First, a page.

Catapano et al.[18] evaluated the resection of HGGs using newer imaging equipment. This retrospective study analyzed the use of NaFL in newly diagnosed HGGS after NaFL was intravenously injected after bone flap removal but before dural opening in a low dose (5 mg/kg). All surgeries were performed under the YELLOW 560 filter integrated into an OPMI Pentero 900 (Carl Zeiss). The control group included cases operated by the same neurosurgeon but without the use of NaFL. No side effects or anaphylactic reactions related to NaFL occurred. Examination of the peritumoral area of the biopsy showed fluorescein had 84.61% sensitivity and 95% specificity. GTR rate was significantly increased (83% vs. 55%) in patients receiving fluorescein. Karnofsky performance status did not significantly differ between preoperatively and postoperatively patients in either group.

Due to its simplicity and potential use during intraoperative resection of HGGs [Table 2], many studies have evaluated that the use of NaFL in the resection of other lesions where the BBB's integrity is compromised. Xiang et al.[76] studied the relationship between the accumulation of fluorescein and the integrity of BBB. In this study, anti-claudin-5 staining was measured by immunohistochemical (IHC) analysis to determine the integrity of BBB. The results showed that fluorescein-guided resection is an effective and convenient technique for HGGs surgery but not for LGGs' surgery. Claudin-5 expression is closely correlated with the presence of fluorescence during fluorescein-guided procedures.
Table 2: Comparison between 5-aminolevulinic acid, hypericin, indocyanin green, and fluorescein sodium for surgery of high-grade gliomas

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Although the destruction of BBB's integrity is the basis for NaFL to accumulate in tumor tissue and leads to the intraoperative fluorescence-guided resection, other studies[18],[76] have found that tumor resection, in and of itself, can damage the BBB. Whether this can lead to false-positive fluorescence has to be considered to avoid removing nontumor tissue. Thus, technical innovations that allow for the interpretation and removal of areas where the BBB's integrity was naturally broken by tumor will be needed. Other future technologies may need to be combined to solve such issues. For instance, using nanoparticles such as quantum dots or iron oxide-based nanoparticles with unique properties that promote coupling with fluorescent markers may improve the identification of tumor tissues.[24],[77]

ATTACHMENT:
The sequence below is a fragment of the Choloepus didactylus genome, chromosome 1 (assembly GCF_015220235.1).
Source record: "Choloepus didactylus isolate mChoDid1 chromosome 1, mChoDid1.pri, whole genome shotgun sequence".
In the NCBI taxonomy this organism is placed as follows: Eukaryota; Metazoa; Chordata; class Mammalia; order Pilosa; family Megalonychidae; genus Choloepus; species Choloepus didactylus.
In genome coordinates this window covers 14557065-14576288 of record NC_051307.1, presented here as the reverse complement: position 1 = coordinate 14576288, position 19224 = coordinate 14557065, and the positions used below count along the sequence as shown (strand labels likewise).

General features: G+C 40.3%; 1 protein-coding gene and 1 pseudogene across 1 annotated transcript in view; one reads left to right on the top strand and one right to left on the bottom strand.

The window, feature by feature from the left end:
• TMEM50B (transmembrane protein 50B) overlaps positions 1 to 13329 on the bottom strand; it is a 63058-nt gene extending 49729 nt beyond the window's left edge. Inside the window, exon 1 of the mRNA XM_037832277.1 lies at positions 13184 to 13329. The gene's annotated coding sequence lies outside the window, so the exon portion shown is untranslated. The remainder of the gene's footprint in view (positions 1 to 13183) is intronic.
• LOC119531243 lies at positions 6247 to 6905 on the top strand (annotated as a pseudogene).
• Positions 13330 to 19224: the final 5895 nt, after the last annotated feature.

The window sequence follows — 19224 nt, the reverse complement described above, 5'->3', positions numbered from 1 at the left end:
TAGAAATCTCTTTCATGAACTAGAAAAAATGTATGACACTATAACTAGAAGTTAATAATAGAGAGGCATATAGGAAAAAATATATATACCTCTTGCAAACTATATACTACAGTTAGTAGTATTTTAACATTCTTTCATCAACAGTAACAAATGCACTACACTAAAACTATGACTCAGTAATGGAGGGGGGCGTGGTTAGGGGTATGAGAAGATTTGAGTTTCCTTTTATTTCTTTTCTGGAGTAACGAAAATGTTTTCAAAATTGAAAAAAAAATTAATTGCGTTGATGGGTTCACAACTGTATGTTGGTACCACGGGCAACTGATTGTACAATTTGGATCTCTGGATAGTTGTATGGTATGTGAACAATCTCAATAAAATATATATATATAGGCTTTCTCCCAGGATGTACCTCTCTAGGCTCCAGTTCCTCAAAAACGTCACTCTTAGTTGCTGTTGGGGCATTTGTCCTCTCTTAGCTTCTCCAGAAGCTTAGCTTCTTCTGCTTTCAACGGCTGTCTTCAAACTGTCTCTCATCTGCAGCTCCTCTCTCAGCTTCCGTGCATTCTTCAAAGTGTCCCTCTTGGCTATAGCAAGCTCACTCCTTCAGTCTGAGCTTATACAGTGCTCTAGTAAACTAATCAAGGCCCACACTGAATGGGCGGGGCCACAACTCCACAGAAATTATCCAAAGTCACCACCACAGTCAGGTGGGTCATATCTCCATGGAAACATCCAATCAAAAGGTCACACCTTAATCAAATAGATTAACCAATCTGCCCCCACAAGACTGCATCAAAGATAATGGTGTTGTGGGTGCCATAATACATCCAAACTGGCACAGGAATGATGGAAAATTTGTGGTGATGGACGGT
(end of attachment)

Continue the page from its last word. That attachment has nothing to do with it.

Conclusion and Perspective Top

The extent of HGGs resection has been shown to have a positive effect on patient outcome. Intraoperative fluorescence-guided resection is a safe, effective, and convenient technique, which has shown considerable promise in improving GTR rate (using both 5-ALA and NaFL) and PFS (5-ALA). In addition to inducing fluorescence to guide tumor resection, 5-ALA and hypericin can also be used as photosensitizers during PDT, which may prove beneficial when combined with other treatments for glioma. In addition to HGGs, NaFL can be used to guide the resection of other intracranial lesions that destroy the integrity of BBB. Finally, other techniques such as nanoparticles paired with fluorescein markers that specifically bind to tumor cells remain to be validated but could be future tools for the treatment of HGG.

Financial support and sponsorship

This study was partly supported by the Joint Research Foundation from Chongqing Science and Technology Bureau and Chongqing Municipal Health Commission (2018ZDXM011).

Conflicts of interest

There are no conflicts of interest.

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  [Table 1], [Table 2]